The Unthinkable | Teen Ink

The Unthinkable

May 26, 2010
By hanfan24 GOLD, Dexter, Michigan
hanfan24 GOLD, Dexter, Michigan
15 articles 0 photos 8 comments

Favorite Quote:
"It is not the magnitude of your actions, but the amount of love you put into them that counts." Mother Teresa

The wet grass tickled my feet as I thrashed my way to the edge of my yard. The gentle glow of the moon reflected off the tears streaming down my face. A hole ripped through my heart and my gut wrenched as the reality of what had happened sunk in. I couldn't think straight. My head was whirling and I felt strangely unbalanced. I tripped over a gnarled tree root and lay on the ground, sobbing silently. All had been going well on a typical Thursday night. I was trudging through my homework as usual, as my parents lounged watching the news. The sharp sounds of the doorbell and my father's cry of, "Who in the world is ringing our doorbell at eight o'clock?" temporarily penetrated our bubble of perfect happiness, but what we were about to hear would forever leave a gaping hole in our hearts and lives.
I had been sent to answer the door and I stifled a gasp as my eyes fell on the solider standing on our front porch. My heart skipped a beat and my mouth felt as dry as sandpaper. My voice came out slightly strangled as I turned to call my parents in, "Mom, dad, I think you should come here."
I was on the verge of tears. Soldiers never came to a civilians house. They only came if a solider in your family was hurt, or killed. I squeezed my eyes tight and prayed that my brother was not dead.
Apparently, God was busy, because the news delivered to us by the solider pierced my soul.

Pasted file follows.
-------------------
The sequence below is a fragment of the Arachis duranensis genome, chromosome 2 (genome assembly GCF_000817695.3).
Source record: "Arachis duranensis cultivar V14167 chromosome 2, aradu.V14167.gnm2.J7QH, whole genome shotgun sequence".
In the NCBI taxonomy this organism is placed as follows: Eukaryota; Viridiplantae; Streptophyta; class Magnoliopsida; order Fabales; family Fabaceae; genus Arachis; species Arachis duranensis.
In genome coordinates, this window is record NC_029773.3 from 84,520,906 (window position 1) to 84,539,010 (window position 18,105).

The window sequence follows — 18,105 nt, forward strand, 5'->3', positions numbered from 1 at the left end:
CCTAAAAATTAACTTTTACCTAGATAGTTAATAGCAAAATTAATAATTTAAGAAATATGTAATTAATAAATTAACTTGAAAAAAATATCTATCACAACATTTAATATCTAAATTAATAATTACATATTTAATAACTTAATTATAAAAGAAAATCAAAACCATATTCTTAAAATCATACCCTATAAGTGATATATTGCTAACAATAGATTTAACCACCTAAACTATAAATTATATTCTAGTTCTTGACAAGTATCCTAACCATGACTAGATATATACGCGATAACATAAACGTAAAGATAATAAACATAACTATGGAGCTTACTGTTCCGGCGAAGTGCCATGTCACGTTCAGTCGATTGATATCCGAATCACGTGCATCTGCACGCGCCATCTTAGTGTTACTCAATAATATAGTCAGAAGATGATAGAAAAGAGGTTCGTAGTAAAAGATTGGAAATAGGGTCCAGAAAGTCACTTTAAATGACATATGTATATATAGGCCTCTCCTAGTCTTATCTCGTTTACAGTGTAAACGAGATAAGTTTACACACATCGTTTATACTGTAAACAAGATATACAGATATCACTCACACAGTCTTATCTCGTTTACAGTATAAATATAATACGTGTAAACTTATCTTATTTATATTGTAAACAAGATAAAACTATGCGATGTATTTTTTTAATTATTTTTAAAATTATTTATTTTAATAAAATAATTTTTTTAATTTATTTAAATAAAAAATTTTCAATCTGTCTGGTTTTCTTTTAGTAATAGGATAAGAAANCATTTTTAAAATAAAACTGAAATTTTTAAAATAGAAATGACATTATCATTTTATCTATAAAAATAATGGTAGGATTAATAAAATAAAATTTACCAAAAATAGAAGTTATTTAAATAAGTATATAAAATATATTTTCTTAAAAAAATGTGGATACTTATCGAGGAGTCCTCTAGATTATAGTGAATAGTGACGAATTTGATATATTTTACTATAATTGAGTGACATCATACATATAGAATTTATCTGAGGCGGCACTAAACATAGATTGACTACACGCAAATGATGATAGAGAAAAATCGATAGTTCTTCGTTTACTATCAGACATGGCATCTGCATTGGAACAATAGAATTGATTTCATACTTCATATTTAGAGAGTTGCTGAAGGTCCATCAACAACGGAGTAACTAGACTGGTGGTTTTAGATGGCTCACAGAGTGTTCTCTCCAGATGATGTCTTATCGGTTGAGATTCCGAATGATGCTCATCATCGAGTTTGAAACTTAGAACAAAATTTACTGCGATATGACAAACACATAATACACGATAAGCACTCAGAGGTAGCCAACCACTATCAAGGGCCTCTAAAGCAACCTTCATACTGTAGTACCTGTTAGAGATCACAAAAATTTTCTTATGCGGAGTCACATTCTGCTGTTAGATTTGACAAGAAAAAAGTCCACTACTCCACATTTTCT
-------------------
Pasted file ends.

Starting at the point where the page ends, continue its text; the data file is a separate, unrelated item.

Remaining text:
"I am sorry to inform you that Warrant Officer William Warnick Dodson Jr. was killed by a missile shot by an enemy aircraft. His body will be delivered as soon as possible." Without another word, he turned on his heel and left.
For a moment we just stood there, shocked and devastated. But after what felt like hours my mother's sobs broke the heavy silence. It seemed as if time was fast forwarding, I don't remember sprinting from the house through the open door, or the pound of asphalt as I raced from the scene. When I finally stopped, my chest heaving and my hair flying, I felt a weight of despair settle on my thin shoulders.
It felt unreal, unthinkable. My brother, who had been there when I fell and skinned my knees, who tormented my constantly, who gave me a bowl of ice cream for lunch, he was gone. I couldn't wrap my head around it. How could the person who had so much love, and so much laughter, be gone?
I stood up and brushed the wet grass clinging to me to the ground. I took a shaky breath, and started my way on legs of jello back around the house. As I passed by our green Subaru, our "My son is in the U.S.A. army" gleamed in the soft light from our kitchen window. Something in me snapped, and I ran at it howling in pain and anguish. I scraped my nails along the side of the car making gouges and ripping off bits of the sticker. When I finally became too exhausted to do anymore, I slid to the ground as my nails leaked tears of blood.
I wrapped my arms around my legs and curled up into a ball on the ground. As I closed my eyes an object dug into my thigh. I sat up, confused, and reached into my jeans pocket. I pulled out a silver guitar pick. The gift Nick had given me along with his old electric guitar. A smile tugged at my lips a sense of something close to happiness filled my heart.

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